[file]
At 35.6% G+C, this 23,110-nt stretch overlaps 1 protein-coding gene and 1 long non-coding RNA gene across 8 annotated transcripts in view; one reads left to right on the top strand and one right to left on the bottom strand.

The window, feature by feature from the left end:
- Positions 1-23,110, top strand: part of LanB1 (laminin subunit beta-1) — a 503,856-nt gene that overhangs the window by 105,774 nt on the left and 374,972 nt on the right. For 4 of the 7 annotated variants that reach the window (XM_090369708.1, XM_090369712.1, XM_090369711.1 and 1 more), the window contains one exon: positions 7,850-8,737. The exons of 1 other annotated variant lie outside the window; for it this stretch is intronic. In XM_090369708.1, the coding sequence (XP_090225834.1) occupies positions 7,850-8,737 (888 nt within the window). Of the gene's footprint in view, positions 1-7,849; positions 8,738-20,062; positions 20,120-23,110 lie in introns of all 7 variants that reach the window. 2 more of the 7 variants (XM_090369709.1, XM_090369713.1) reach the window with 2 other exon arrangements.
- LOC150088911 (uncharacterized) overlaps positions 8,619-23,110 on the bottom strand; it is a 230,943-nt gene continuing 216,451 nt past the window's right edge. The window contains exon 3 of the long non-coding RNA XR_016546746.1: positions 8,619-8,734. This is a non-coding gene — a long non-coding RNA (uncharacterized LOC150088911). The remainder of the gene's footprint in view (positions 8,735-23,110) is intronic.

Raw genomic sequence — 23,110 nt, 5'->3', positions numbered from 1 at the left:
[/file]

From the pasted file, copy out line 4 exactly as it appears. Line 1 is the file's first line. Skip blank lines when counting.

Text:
- LOC150088911 (uncharacterized) overlaps positions 8,619-23,110 on the bottom strand; it is a 230,943-nt gene continuing 216,451 nt past the window's right edge. The window contains exon 3 of the long non-coding RNA XR_016546746.1: positions 8,619-8,734. This is a non-coding gene — a long non-coding RNA (uncharacterized LOC150088911). The remainder of the gene's footprint in view (positions 8,735-23,110) is intronic.